Lifestyle

Life Skills Leadership class takes a trip to Olympia

Preston Dwoskin looks forward to seeing other students of the Life Skills Leadership class at Marysville-Pilchuck High School take a trip to the Washington state capitol in the New Year. - Kirk Boxleitner
Preston Dwoskin looks forward to seeing other students of the Life Skills Leadership class at Marysville-Pilchuck High School take a trip to the Washington state capitol in the New Year.
— image credit: Kirk Boxleitner

MARYSVILLE — Thanks to a recently completed campaign of fundraising throughout the community, the students of the Life Skills Leadership class at Marysville-Pilchuck High School will be heading off to Olympia in the New Year.

Jim Strickland, the teacher of the Life Skills class at M-PHS, explained that the purpose of the one-day trip — from 8 a.m. to 3 p.m. on Wednesday, Jan. 30 — is to give the students an opportunity to tour through Washington state’s capitol and meet with several of the state’s legislators.

“Students will get first-hand experience advocating for the rights of citizens with disabilities,” Strickland said. “They will also have a chance to make their voices heard on other issues of concern to youth and our community.”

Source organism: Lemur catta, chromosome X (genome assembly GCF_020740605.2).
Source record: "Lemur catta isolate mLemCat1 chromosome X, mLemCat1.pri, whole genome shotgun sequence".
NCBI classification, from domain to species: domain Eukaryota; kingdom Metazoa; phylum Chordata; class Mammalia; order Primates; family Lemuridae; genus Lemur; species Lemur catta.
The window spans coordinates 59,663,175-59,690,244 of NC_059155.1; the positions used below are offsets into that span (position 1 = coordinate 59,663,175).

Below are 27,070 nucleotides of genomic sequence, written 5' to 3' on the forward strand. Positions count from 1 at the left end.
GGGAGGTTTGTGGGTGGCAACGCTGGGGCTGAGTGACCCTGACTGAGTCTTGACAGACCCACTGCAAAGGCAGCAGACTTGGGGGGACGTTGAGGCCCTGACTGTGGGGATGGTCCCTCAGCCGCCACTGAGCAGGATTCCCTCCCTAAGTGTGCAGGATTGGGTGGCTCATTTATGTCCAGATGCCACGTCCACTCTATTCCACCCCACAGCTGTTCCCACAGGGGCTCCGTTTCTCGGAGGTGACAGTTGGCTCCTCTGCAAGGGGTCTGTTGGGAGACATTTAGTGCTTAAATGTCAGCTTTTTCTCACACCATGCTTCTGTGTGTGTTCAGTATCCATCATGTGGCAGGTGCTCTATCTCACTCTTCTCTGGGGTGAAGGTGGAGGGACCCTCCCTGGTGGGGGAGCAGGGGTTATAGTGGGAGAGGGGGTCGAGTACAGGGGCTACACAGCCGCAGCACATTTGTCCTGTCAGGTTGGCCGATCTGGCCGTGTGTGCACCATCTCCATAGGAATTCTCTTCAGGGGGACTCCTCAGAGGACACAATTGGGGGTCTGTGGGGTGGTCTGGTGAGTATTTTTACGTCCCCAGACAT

For many of the Life Skills students, this trip will be their first time inside the state Legislature, but for 21-year-old Preston Dwoskin, who officially received his high school diploma in 2012, those hallowed halls are familiar ground.

“When students have never been there before, they learn so much from interacting with their legislators,” said Dwoskin, who’s visited Olympia as part of the Arc of Snohomish County’s leadership development program and spoken to the media about how proposed budgets could impact people with disabilities, like himself. “It’s one thing to know who your legislators are and where their offices are located, but it means so much more when you see what kind of impact you can have just by talking to them. If we as people with disabilities don’t tell our stories, our legislators won’t know what pieces of the picture they’re missing.”

Strickland thanked the community for supplying the $725 fee to pay for the trip’s only expense — bus transportation through Chinook Charter Services.

 

We encourage an open exchange of ideas on this story's topic, but we ask you to follow our guidelines for respecting community standards. Personal attacks, inappropriate language, and off-topic comments may be removed, and comment privileges revoked, per our Terms of Use. Please see our FAQ if you have questions or concerns about using Facebook to comment.

Read the Nov 22
Green Edition

Browse the print edition page by page, including stories and ads.

Browse the archives.

loading...